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Who Mothers the Mother?

Ambata Kazi-Nance

Ambata Kazi-Nance

Because we are free women.

born of free women,

who are born of free women,

back as time begins,

we celebrate your freedom.

 

Because we are wise women,

born of wise women,

who are born of wise women,

we celebrate your wisdom.

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Into the Deep

Ambata Kazi-Nance

Ambata Kazi-Nance

A friend once told me when I was going through a tough time that nothing is permanent. As a person of faith I know not even death is permanent. That piece of advice has helped me when I stumble into fits of melancholy. I remind myself when I’m having one of those days where despite my best efforts, sadness or frustration or anger keeps blocking my path, that this day won’t last forever. But one thing I have also learned is that once you lose someone, the grief over that loss never leaves.

After my mother died, I was sad, of course. The permanence of her absence made me feel hollow. I had never really known how to talk to my mother, but suddenly that was all I wanted to do. I yearned for just one more conversation, just one more time to hear one of her rambling stories that never seemed to have any beginning or end. I would really listen this time. I would ask the right questions that would reveal something of who she was before the nervous breakdown that changed her permanently. I grieved over what was too late, what could not be brought back.

I have seen this grief that lives in me take on many forms. Sometimes it’s gentle as a sleeping baby’s breath on your neck. Its warmth tickles me, a remembrance of the way she girlishly covered her mouth when she smiled or the way she ended every phone call with, “All the best in the world to you.” Sometimes it’s invasive like a fist in my throat, fighting to breathe, pain touching every nerve in my body. Most of the time it passes through like an unexpected summer breeze but sometimes it stays on long past its welcome and I have to shoo it out the door.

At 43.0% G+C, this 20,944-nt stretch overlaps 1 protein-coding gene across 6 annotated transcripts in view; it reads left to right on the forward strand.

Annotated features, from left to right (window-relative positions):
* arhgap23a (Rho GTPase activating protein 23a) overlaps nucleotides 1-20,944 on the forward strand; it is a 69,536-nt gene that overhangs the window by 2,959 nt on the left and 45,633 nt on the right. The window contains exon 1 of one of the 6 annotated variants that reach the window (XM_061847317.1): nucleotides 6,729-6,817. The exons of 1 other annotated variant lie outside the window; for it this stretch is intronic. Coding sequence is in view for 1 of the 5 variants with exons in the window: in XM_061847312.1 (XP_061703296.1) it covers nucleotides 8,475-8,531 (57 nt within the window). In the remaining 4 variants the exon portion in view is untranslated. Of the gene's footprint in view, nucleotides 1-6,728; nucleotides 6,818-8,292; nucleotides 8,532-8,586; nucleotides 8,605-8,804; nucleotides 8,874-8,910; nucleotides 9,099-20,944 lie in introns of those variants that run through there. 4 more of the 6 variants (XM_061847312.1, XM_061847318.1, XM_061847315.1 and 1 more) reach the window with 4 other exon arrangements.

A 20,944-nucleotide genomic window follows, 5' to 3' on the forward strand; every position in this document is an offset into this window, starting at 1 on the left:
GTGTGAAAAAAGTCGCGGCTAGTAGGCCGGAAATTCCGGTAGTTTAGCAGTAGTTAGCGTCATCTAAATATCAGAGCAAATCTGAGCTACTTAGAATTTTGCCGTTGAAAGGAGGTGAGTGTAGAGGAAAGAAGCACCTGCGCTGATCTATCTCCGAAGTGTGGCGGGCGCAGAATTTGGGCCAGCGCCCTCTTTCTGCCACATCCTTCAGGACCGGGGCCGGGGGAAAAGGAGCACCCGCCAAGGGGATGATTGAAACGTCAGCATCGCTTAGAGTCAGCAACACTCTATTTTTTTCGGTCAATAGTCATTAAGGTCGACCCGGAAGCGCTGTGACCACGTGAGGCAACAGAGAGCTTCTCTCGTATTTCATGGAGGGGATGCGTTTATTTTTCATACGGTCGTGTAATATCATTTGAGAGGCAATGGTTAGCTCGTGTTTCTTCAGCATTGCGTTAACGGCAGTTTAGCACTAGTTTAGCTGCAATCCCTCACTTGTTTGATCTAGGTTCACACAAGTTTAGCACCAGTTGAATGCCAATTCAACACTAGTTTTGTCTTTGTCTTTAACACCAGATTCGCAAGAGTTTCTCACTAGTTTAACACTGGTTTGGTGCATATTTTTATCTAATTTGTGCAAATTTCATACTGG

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Mothering in the Shadows

Editor’s Note: Please welcome our newest writer Ambata Kazi-Nance whose monthly column Not Without Love will appear the fourth Wednesday of every month!

Ambata Kazi-Nance

Ambata Kazi-Nance

It’s late at night, or maybe the wee hours of the morning before dawn. It’s quiet, the kind of quiet where you can hear the breathing patterns of everyone in the house and the creaks in walls and ceilings like invisible footsteps. Soft, yellow light glows like a halo around my crib. I am crying. I can’t hear myself crying but I must be because then she appears. I can’t see or hear her, her face is a blur, but in the thick fog of memory I can feel the tender notes of her voice, as soothing as honey for a sore throat.

There is the clink, clink, clink, of something being wound up, then the tinkling of music, like the kind that comes out of those music boxes with the ballerinas inside. This isn’t a box though; it’s a teddy bear with soft, chocolate brown fur. I imagine the bear is new, although I can’t picture it. Only the old bear with matted fur and scuffed plastic brown eyes and a black nose round like a mushroom top threatening to fall off. The wind-up key in the back can’t turn more than a half inch before springing back and stopped playing music decades ago.

Little do I know I will spend more of my life with that bear than with she who gave it to me.